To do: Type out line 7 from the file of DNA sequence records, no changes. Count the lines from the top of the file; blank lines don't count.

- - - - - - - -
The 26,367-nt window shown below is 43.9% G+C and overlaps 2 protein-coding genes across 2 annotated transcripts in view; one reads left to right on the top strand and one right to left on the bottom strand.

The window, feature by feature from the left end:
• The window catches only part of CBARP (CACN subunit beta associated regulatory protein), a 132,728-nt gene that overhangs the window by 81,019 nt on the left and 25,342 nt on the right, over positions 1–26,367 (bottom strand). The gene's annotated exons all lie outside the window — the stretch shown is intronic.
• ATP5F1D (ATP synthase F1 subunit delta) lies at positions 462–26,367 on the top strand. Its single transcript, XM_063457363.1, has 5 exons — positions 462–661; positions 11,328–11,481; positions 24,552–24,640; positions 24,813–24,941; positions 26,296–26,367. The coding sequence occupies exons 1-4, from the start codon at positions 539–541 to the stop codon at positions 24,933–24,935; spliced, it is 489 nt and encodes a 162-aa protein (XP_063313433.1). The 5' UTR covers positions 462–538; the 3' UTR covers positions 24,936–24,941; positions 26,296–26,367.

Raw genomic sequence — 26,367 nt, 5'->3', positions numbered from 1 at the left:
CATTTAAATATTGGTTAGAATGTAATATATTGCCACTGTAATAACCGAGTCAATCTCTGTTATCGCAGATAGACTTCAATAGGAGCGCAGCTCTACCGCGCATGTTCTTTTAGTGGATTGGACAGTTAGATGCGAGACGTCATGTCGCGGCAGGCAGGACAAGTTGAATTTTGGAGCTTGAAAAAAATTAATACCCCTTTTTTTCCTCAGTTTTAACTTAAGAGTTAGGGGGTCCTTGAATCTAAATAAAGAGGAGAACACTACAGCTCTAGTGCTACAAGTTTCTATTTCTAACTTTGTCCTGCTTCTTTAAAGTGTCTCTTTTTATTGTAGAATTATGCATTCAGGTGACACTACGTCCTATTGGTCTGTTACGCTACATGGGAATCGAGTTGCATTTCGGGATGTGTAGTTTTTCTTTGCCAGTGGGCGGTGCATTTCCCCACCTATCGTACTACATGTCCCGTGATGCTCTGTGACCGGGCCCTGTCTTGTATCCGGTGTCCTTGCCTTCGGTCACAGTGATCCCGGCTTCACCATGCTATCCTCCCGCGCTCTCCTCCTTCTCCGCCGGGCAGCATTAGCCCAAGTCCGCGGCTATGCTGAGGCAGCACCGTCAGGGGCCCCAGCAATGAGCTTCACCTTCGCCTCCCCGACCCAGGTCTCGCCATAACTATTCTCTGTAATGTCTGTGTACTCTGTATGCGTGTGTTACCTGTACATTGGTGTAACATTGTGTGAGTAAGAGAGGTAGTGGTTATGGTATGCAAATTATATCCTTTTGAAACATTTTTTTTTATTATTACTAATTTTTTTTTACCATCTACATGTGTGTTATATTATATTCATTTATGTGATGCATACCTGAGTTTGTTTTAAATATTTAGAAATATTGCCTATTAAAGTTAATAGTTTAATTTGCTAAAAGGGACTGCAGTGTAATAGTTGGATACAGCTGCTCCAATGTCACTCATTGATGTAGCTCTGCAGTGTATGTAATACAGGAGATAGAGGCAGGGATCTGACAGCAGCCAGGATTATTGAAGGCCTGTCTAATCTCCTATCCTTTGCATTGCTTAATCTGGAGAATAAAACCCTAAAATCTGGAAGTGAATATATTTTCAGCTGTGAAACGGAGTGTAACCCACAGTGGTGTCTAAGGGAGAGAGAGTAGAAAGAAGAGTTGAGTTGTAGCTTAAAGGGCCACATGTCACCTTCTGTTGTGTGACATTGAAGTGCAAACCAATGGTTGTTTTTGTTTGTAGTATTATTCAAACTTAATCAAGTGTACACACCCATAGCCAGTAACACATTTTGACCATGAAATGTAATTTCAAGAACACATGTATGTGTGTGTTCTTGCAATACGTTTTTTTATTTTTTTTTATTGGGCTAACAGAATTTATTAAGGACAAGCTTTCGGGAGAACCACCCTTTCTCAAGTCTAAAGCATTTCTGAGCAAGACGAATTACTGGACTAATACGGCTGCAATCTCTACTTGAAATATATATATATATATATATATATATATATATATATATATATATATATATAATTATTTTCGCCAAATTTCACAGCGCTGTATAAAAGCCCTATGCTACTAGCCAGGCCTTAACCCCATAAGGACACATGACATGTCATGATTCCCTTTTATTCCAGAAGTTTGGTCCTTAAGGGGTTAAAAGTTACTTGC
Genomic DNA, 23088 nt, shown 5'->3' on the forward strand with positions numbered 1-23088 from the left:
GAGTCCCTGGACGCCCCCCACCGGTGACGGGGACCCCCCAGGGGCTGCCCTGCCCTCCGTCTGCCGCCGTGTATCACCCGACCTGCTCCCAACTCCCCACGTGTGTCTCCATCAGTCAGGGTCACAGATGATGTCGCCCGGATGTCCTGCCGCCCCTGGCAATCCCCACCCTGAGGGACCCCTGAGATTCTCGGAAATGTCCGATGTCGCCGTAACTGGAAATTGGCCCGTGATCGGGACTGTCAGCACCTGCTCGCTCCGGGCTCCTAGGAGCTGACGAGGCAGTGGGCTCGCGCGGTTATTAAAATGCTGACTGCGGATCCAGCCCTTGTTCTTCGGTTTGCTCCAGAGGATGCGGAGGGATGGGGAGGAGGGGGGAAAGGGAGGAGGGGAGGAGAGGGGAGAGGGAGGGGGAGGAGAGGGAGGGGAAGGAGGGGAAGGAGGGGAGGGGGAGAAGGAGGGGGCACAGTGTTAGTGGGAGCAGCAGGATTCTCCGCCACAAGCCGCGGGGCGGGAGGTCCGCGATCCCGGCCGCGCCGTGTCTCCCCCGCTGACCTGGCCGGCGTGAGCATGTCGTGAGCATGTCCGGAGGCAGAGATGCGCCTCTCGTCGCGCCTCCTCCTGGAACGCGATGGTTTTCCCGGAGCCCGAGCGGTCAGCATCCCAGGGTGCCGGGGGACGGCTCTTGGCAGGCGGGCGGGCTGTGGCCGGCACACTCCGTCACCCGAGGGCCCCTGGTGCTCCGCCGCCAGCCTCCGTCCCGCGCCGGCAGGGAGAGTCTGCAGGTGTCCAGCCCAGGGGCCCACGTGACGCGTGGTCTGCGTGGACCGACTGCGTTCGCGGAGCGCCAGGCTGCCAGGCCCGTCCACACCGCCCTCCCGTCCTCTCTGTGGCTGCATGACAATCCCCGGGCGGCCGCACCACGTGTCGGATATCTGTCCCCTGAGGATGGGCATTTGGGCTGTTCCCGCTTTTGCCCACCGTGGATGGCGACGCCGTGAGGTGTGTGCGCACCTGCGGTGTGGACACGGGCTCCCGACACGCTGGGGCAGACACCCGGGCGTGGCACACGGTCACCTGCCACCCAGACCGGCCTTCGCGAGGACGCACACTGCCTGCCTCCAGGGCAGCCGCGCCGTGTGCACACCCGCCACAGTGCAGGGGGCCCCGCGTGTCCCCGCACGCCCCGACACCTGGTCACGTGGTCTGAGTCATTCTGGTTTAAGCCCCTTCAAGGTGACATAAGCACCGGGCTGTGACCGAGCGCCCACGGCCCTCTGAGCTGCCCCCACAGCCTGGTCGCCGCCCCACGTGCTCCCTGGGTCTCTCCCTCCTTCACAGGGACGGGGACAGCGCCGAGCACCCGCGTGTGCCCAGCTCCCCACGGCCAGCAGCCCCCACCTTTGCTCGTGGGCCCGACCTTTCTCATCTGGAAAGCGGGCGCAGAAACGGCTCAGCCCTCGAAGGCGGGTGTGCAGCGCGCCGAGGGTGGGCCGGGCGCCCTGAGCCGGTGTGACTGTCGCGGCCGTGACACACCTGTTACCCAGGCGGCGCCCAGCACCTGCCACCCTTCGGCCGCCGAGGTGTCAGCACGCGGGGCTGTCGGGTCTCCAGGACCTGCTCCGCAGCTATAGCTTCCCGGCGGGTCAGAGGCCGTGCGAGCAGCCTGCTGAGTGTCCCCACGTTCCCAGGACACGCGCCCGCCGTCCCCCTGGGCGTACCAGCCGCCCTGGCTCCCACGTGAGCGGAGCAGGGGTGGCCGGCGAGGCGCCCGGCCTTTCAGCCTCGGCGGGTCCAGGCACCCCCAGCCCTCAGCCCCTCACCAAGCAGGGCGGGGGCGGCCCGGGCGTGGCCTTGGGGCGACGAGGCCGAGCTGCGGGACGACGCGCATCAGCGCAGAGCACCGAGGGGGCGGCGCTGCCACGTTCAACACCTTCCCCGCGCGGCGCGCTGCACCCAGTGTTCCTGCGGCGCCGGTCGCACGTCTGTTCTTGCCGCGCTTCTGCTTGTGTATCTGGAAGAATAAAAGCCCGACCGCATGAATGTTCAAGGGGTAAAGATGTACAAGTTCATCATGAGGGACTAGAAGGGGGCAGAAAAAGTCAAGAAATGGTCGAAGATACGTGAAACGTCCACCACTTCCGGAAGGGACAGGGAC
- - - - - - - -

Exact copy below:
Genomic DNA, 23088 nt, shown 5'->3' on the forward strand with positions numbered 1-23088 from the left: